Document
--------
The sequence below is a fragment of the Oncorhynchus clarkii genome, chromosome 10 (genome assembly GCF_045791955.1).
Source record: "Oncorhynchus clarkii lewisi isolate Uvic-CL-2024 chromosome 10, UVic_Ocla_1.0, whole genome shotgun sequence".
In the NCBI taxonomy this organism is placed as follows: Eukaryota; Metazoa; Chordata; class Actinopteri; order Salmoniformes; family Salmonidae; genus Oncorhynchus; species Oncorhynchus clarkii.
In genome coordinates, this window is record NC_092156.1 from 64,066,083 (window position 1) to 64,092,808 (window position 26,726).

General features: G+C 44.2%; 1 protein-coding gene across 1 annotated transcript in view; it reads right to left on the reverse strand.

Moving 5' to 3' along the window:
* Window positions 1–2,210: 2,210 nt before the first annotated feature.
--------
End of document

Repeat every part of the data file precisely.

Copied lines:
The sequence below is a fragment of the Oncorhynchus clarkii genome, chromosome 10 (genome assembly GCF_045791955.1).
Source record: "Oncorhynchus clarkii lewisi isolate Uvic-CL-2024 chromosome 10, UVic_Ocla_1.0, whole genome shotgun sequence".
In the NCBI taxonomy this organism is placed as follows: Eukaryota; Metazoa; Chordata; class Actinopteri; order Salmoniformes; family Salmonidae; genus Oncorhynchus; species Oncorhynchus clarkii.
In genome coordinates, this window is record NC_092156.1 from 64,066,083 (window position 1) to 64,092,808 (window position 26,726).

General features: G+C 44.2%; 1 protein-coding gene across 1 annotated transcript in view; it reads right to left on the reverse strand.

Moving 5' to 3' along the window:
* Window positions 1–2,210: 2,210 nt before the first annotated feature.